Galatians 5:19-21 ESV "Now the works of the flesh are evident: sexual immorality, impurity, sensuality, idolatry, sorcery, enmity, strife, jealousy, fits of anger, rivalries, dissensions, divisions, envy, drunkenness, orgies, and things like these. I warn you, as I warned you before, that those who do such things will not inherit the kingdom of God."

Sex always comes first.  God knows us so well. Sex is the hardest sin to overcome, because it's temptations are so strong.  The big three sexual sins are: masturbation (using lustful images in the mind or pornographic videos to sin), fornication (to engage in pre-marital/non-marital sex acts), and adultery (to have sex with a married man or woman, or lust after them in your heart).  Those are the big three, especially in our day and age.  I've done all three, sadly.  But I've also confessed my sins in tears before God, and asked for forgiveness, and repented, and I was forgiven and washed clean, completely.  The same repentance and forgiveness is available to you, today.  

But if we're playing a game with God, where we sin, then repent, then the next day we sin again, and repent, that is no good.  In that situation we need to ask God to help us fear Him.  Ask Him that again and again, to put the fear of the Lord in us.  Then we'll tremble before His throne, we'll tremble about the fires of hell, and we'll be zealous and repent quickly of that sin.  And that's true repentance, which is enabled by the Holy Spirit.  It starts with grief, then fear, then a sincere turning, and a practicing daily of a new lifestyle.  Once again, I speak from experience.  I played that game with God.  And I asked God for fear.  And He gave me fear.  Now I've repented and it's a real repentance, which is a gift.  

There is no distinction between sins in God's eyes.  God doesn't say "Well you were a Christian in active sin, but your sins weren't that bad, you were just doing smaller sins, so it's no big deal."  No, that's not how it works.  Say, that you repent of all the "big sins" but you continue to say, download pirated music online, or you continue to steal things from your work occasionally, or you skip tithing, because "no big deal."  God will come to you, in the Spirit, again and again to tell you to repent of those sins.  But if you keep resisting, and telling yourself in your mind that it's no big deal, well, you won't be in heaven, plain and simple.  You'll be in the other place.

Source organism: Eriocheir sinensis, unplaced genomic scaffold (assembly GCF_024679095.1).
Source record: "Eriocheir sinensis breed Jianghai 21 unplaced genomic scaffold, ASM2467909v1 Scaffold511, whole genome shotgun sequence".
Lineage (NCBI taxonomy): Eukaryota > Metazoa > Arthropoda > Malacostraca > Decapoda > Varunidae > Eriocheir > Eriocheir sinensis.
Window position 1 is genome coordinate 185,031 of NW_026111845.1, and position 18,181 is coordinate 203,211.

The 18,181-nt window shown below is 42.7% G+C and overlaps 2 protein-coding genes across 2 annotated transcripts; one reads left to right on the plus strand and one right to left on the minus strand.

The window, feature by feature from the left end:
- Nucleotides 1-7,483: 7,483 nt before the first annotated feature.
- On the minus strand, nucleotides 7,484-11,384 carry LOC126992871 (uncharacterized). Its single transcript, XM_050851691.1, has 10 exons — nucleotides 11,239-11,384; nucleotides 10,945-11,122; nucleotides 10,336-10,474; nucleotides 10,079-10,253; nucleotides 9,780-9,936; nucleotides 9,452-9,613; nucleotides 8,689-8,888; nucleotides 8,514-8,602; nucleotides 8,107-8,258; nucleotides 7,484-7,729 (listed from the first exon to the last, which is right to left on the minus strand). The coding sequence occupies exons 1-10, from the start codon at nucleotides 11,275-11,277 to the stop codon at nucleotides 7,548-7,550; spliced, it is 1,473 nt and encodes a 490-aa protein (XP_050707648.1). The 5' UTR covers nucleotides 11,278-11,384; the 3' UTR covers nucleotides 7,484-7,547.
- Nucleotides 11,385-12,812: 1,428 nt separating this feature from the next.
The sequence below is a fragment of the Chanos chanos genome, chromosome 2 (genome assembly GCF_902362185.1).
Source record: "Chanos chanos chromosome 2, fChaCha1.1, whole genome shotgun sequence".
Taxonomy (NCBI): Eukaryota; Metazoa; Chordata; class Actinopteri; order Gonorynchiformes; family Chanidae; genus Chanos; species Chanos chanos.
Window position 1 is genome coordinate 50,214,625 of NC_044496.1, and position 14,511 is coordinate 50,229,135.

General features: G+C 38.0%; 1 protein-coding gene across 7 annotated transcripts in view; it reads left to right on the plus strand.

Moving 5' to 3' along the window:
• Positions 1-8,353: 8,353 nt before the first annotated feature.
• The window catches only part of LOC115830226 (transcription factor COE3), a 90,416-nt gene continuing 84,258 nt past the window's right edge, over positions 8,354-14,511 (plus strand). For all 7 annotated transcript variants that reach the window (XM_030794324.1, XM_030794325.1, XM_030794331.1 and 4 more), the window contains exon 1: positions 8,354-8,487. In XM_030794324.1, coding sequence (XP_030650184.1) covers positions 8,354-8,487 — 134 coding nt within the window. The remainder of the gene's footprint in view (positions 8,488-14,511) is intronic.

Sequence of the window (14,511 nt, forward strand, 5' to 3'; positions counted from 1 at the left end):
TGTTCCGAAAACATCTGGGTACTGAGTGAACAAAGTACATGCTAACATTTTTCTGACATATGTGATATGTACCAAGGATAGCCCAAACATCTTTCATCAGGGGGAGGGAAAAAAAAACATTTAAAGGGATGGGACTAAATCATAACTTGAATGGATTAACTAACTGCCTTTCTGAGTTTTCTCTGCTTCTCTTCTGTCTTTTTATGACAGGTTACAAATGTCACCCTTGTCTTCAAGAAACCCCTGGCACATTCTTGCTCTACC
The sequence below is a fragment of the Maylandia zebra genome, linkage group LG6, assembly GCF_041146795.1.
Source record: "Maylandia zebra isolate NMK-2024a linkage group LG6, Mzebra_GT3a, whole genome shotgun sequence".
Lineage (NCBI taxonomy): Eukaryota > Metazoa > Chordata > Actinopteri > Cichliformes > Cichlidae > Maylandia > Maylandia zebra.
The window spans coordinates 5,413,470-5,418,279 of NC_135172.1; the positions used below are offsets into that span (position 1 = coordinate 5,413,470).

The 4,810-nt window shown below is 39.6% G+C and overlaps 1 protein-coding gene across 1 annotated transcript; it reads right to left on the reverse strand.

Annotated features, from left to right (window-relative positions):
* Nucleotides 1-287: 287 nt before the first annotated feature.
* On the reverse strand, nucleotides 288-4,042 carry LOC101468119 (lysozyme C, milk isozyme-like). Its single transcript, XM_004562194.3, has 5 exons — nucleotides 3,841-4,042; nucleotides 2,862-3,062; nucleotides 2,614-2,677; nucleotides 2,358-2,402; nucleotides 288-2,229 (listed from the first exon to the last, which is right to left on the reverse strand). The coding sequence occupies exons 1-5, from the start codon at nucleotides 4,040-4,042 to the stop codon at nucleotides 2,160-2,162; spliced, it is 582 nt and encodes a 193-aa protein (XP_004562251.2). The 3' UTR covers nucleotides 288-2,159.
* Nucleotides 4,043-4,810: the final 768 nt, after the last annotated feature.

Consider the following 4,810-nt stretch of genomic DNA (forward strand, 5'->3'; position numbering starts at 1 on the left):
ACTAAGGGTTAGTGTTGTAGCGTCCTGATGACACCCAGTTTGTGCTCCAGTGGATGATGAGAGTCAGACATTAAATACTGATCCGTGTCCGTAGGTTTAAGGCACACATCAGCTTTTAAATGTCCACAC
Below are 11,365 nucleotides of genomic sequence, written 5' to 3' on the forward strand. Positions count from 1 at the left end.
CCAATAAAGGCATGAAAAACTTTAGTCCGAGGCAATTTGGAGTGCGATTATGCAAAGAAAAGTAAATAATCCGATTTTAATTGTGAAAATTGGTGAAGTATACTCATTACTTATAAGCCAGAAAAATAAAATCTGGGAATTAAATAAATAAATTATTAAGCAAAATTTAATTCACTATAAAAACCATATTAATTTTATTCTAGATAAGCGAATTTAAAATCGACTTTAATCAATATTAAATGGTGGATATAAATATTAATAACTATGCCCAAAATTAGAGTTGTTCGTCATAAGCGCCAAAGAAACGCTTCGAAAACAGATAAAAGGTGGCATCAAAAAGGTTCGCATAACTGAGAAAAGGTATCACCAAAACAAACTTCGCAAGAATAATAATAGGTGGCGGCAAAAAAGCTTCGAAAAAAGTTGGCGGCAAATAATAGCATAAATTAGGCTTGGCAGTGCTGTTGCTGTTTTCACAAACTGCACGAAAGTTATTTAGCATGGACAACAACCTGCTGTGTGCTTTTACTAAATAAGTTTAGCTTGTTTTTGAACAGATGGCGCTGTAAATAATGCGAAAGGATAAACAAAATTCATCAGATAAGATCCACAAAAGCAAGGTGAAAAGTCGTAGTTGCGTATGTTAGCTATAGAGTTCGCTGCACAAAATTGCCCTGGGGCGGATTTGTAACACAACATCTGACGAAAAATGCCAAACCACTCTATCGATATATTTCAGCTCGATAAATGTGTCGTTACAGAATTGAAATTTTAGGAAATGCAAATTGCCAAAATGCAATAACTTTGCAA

This is not my favorite teaching.  I prefer to focus on God's grace, on the love of Christ, and on the forgiveness, mercy, and eternal life given to us.  That's what I love and like to think about.  All of those things are indeed true about God.  But I would not be a faithful minister of the gospel if I didn't warn those I teach and care for about the dangers of living in active sin as a Christian.

Yes, we can lose our salvation.  But it's not like you turn around and say, "Oops where did it go!?" God preserves us in the palm of his hand and he comes to us and rebukes and disciplines us when we get off track. But we know when we're straying from God's path, and we know when sins are active in our lives. And there does come a point when we step outside His will and plan.  We have those choices to make.  

Don't be deceived by elaborate theologies.  Put the scriptures before theological allegiance.  And the scriptures talk again and again about "falling away" and encouragements to "abide(remain) in Christ."  I'd commend John 15 to you, as well as 1 Timothy 4:1 ESV which states: "Now the Spirit expressly says that in later times some will depart from the faith by devoting themselves to deceitful spirits and teachings of demons."

I'd also recommend the following scriptures for your consideration in regarding to falling away/departing the faith: Hebrews 6:4-6 ,Hebrews 3:12-19 ,Revelation 2:4-5 , 2 Corinthians 11:3 , 2 Peter 2:20-22 , Romans 11:19-22 , Matthew 24:10-13 , and Revelation 3:11.

Please don't just take my word for this one, examine the scriptures yourself. But I would give you this one encouragement: Put the scriptures above a theological allegiance.  Don't try to force the scriptures into the theology you prefer.  Instead let the scriptures speak for themselves.  


I know many of you reading these words are Calvinists.  I want you to know I love you as brothers and sisters in Christ.  We aren't enemies.  We're friends.  And I know your going to teach your people to thoroughly repent of all sin.  But I'd encourage you to examine the scriptures and discern them in all wisdom.